The number of ASCs is also higher now than it was then, perhaps due to the Planned Parenthood’s building of new megaclinics. Keller pointed out that Planned Parenthood operates five ASCs in Texas and noted that there were another four ASCs operated by others and a clinic in McAllen, Texas that lower courts had exempted from that requirement!

So while one might try to make the case that six compliant ASC clinics with caseloads of 2,400 each could not suddenly handle a caseload four or five times that large, that’s not the real situation in Texas. It’s much different situation of when, in fact, there are ten operational clinics with caseloads ranging from 4,000 to 9,000 a year, which should indeed be able to handle “demand” for somewhere between 60,000 and 70,000 abortions a year.

This, of course, assumes that demand remains constant. Tomorrow we see that the data actually indicates otherwise: the number of abortions is decreasing nationwide as well as in Texas.

[1] Courts blocked, reinstituted that provision, then blocked it again.

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Wisconsin Attorney General will appeal decision striking down state’s admitting privileges law

WUMW, Milwaukee’s public radio station, reported this morning that, as expected, Attorney General Brad Schimel will file an appeal to the U.S. Supreme Court by today’s deadline asking the justices to review a state law requiring abortionists to have admitting privileges at a nearby hospital in case of emergencies.

As NRL News Today reported, on November 23, Wisconsin’s Act 37 was stricken by a divided panel of the 7th Circuit Court of Appeals, 2-1.

Judge Richard Posner, in a 30-page decision written on behalf of himself and Judge David Hamilton, wrote, “What makes no sense is to abridge the constitutional right to an abortion on the basis of spurious contentions regarding women’s health — and the abridgment challenged in this case would actually endanger women’s health.”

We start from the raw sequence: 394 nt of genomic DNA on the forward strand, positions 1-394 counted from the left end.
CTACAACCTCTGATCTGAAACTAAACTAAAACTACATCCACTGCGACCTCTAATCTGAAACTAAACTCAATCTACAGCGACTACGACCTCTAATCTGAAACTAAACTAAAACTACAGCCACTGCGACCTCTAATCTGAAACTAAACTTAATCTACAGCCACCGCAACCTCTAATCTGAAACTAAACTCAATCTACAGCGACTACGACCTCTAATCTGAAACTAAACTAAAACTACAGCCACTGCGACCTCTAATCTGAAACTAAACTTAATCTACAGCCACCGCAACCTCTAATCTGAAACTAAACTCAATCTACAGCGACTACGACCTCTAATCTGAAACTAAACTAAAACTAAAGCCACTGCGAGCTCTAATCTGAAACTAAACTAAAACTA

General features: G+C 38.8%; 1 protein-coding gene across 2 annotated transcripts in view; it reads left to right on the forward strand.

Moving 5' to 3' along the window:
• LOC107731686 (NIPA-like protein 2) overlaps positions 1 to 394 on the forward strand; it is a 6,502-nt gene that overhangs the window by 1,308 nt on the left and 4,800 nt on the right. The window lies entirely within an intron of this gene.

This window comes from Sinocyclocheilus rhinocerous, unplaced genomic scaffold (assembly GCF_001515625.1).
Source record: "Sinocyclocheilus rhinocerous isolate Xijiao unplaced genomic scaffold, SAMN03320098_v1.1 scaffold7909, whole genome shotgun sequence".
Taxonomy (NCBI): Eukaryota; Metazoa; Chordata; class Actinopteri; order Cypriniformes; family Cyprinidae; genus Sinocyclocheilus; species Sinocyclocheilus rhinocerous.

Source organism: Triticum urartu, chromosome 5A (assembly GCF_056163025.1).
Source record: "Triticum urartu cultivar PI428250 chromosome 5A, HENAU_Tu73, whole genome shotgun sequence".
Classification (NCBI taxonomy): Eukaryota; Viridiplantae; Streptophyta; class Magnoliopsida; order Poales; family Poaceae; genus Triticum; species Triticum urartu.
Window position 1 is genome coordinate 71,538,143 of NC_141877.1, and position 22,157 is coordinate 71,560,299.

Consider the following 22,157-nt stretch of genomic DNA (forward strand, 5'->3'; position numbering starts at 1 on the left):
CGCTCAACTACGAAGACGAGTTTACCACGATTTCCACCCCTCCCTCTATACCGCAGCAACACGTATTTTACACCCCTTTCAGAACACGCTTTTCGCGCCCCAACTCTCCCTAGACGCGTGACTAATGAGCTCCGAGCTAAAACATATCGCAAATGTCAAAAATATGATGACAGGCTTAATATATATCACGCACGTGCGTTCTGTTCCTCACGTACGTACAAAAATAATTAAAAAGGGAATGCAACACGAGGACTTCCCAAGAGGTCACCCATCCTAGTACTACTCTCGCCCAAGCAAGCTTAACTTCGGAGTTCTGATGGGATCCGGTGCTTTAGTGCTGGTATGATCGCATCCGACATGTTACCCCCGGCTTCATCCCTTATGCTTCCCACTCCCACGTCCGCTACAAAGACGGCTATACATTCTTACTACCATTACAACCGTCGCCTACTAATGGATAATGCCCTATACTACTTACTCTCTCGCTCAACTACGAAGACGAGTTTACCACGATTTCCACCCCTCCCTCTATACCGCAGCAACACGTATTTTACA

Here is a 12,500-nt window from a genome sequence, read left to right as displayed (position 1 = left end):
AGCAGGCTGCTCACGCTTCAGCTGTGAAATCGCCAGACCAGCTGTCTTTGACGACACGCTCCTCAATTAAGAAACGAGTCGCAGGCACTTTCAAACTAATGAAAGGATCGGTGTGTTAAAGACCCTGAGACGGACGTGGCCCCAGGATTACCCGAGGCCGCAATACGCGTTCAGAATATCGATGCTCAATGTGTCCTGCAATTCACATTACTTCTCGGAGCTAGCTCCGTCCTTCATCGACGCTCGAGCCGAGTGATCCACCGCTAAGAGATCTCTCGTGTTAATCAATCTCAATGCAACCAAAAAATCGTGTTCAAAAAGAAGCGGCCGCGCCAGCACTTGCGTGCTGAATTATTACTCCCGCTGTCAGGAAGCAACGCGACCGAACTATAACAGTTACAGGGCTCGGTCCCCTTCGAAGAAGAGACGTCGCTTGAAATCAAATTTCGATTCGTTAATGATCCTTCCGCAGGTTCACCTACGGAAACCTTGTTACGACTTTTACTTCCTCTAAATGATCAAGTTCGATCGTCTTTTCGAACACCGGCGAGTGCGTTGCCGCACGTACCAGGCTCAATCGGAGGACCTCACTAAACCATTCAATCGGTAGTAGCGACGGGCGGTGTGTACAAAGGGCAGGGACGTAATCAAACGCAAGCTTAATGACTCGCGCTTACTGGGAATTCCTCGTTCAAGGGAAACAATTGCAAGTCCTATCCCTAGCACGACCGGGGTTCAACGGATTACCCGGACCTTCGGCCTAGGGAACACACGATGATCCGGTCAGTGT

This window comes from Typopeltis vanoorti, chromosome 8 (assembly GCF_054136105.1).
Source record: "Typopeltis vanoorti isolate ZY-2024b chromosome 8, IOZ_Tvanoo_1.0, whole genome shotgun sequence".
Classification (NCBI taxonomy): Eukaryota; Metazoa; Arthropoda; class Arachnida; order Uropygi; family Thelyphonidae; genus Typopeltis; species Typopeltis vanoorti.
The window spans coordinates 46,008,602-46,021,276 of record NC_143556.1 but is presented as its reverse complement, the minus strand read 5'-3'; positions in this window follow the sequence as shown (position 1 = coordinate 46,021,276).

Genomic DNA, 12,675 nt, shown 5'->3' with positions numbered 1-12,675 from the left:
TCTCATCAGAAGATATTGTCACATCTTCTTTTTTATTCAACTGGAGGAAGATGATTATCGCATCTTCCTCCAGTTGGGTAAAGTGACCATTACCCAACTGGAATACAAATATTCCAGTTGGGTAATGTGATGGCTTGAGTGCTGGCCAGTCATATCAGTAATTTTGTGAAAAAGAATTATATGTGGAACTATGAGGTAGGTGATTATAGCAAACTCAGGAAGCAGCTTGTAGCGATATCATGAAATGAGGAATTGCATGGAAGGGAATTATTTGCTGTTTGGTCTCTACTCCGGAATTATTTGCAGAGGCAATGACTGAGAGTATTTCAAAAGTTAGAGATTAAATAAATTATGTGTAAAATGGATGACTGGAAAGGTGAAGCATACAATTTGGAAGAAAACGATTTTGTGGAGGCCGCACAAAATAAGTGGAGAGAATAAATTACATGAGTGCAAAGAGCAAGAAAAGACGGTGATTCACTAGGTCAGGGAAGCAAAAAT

By contrast, Judge Daniel Manion wrote a 25-page dissent that honed in on the weaknesses on Posner’s (and other judges’) attack on the admitting privileges requirement.

Judge Daniel Manion

(left) Judge Daniel Manion

On March 3, the United States Supreme Court heard oral arguments in a lawsuit challenging portions of Texas’ HB 2, the 2013 omnibus pro-life law. One of those provisions is a similar admitting privileges requirement. (The other is that abortion clinics meet the same building standards as ambulatory surgical centers. Those provisions of H.B. 2 had been upheld by the 5th Circuit Court of Appeals in New Orleans.)

Judge Manion’s dissent was thoughtful and complete. In his concluding paragraph, he adroitly summarized the case against the law’s critics:

I regret that today’s decision marks the latest chapter in our circuit’s continued misapplication of the Supreme Court’s abortion jurisprudence. By a majority of one, the court has eliminated a measure that Wisconsin’s elected officials have enacted to protect the health and safety of women who choose to incur an abortion. There is no question that Wisconsin’s admitting-privileges requirement furthers the legitimate, rational basis of protecting women’s health and welfare. Among other benefits, the requirement promotes continuity of care and helps to ensure that abortionists are properly credentialed and qualified. It also works in tandem with Wisconsin’s ultrasound requirement to facilitate informed decision-making on the parts of doctor and patient alike. Nor is there any indication that the requirement would pose a substantial obstacle to women’s ability to access abortion providers in their area. As Planned Parenthood’s successful applications for admitting privileges demonstrate, the hospitals of Wisconsin are perfectly willing to grant admitting privileges to qualified physicians who perform abortions in their state. Because Wisconsin’s admitting-privileges requirement has the rational basis of promoting the health and safety of pregnant women who have decided to incur an abortion, and because it does not impose an undue burden under [the 1992 Supreme Court case of] Casey, I dissent.

Act 37 became law in June 2013. The admitting privileges provision was challenged in federal court by Planned Parenthood of Wisconsin, Affiliated Medical Services, and the ACLU of Wisconsin the following month.

The law also provided that women seeking abortions obtain an ultrasound. That provision was never challenged in court and remains in effect.


Editor’s note: More information on Wisconsin’s Act 37 and Wisconsin Right to Life’s role in its passage, visit this page: http://wrtl.org/legislationelections/right-to-life-laws-passed/ and scroll down to “2013 – Act 37 – Sonya’s Law”